Chronic experimental NO < inf> 3 < sup> - deposition reduces the retention of leaf litter DOC in a northern hardwood forest soil

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In forests of the Great Lakes region, experimental NO3- deposition has suppressed soil respiration and enhanced DOC export. Reasons for these responses are unknown, but they could arise via two alternatives: (i) direct suppression of microbial activity by NO3- or (ii) indirect suppression of the microbial community via changes in litter biochemistry in response to greater N availability. To test the second alternative, we conducted a controlled laboratory experiment to examine how chronic experimental NO3- deposition affects the contributions of fresh leaf litter to microbial respiration and DOC export. The study reported here used manipulations of mineral soil and fresh leaf litter from a previously studied northern hardwood forest stand in northern Lower Michigan that has received 9 years of ambient and experimental (three times ambient) atmospheric NO3- deposition. We found that cumulative microbial respiration over the 6-week incubation was substantially greater in fresh litter plus mineral soil (20.2-13.4 mg C) versus mineral soil alone (4.4-4.1 mg C); however, experimental NO3- deposition had no effect on microbial respiration across the litter-mineral soil manipulations. DOC production (∼75%) was primarily associated with leaching from fresh litter. In contrast, mineral soil was a significant sink for litter-derived DOC. Significantly, the mineral soil sink was less pronounced in soil receiving experimental NO3- deposition in which ∼30% more DOC was leached compared to the ambient NO3- deposition treatment. Furthermore, mineral soil was also both a source and sink for soluble phenolics; however, NO3- deposition suppressed a mineral-soil sink for phenolics derived from fresh leaf litter. These results suggest that increases in DOC export and declines in soil respiration in response to NO3- deposition in the field are not related to obvious changes in litter biochemistry or to the microbial metabolism of this material. Alternatively, these patterns may be linked to decreased abiotic sinks for litter-derived DOC in mineral soil, an unexpected ecosystem consequence of increased anthropogenic ( NO3- ) deposition. © 2005 Elsevier Ltd. All rights reserved.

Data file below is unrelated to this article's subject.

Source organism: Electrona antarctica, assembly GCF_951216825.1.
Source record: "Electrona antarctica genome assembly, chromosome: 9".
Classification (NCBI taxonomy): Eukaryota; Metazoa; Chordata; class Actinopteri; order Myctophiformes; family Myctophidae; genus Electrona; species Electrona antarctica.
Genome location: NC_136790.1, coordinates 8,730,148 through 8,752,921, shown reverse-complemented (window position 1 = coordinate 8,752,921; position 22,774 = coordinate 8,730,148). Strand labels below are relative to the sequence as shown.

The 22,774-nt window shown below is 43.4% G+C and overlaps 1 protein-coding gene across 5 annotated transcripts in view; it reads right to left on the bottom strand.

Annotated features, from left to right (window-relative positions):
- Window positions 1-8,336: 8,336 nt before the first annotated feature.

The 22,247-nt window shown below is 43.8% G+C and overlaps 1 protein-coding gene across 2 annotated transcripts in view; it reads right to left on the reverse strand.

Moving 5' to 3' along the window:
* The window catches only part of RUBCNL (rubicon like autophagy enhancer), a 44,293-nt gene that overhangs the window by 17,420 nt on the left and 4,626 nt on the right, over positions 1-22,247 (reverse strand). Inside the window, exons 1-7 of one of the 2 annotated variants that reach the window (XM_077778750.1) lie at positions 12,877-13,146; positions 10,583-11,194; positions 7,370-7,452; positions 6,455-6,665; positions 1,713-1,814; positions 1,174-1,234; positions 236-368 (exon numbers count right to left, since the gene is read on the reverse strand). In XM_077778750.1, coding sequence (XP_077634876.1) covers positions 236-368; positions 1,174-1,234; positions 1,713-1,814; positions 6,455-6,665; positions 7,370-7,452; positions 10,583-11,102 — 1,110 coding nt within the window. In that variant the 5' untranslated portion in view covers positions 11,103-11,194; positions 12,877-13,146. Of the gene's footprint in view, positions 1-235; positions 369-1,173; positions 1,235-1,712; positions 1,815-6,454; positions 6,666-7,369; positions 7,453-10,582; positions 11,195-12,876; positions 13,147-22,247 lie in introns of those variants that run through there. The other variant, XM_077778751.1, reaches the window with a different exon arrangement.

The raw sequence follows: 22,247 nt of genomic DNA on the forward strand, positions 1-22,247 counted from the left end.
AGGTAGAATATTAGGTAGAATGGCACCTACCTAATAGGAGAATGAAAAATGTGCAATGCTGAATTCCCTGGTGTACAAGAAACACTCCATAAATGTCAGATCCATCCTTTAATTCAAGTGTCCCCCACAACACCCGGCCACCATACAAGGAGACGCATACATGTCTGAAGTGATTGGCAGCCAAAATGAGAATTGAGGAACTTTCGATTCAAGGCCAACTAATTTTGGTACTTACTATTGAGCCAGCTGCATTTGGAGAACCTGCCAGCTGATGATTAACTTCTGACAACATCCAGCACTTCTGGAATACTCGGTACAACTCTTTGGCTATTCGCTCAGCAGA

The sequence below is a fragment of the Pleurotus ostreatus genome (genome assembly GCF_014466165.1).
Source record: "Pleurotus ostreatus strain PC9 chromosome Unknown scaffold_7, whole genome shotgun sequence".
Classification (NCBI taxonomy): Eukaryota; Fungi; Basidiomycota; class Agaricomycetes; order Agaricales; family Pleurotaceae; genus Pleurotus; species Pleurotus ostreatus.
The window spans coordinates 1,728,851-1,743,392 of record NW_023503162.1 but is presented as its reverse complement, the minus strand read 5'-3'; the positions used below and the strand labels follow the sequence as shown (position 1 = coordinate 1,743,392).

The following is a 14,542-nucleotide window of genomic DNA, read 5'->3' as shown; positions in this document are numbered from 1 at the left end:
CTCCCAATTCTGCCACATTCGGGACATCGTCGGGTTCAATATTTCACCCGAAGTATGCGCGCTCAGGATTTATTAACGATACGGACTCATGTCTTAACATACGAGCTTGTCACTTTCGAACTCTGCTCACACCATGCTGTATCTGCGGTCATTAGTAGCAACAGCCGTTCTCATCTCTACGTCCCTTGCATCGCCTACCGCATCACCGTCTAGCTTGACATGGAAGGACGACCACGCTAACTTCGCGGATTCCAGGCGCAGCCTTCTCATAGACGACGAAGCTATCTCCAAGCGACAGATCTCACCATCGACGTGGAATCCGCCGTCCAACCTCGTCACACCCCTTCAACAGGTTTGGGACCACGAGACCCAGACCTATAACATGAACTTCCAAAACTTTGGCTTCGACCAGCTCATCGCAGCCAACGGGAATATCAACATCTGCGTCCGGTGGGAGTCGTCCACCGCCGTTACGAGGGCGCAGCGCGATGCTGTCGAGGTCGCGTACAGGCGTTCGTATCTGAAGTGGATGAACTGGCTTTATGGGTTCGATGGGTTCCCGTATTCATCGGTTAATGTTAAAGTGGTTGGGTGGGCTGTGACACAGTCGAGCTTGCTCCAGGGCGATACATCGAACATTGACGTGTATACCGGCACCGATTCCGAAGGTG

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Soil Biology and Biochemistry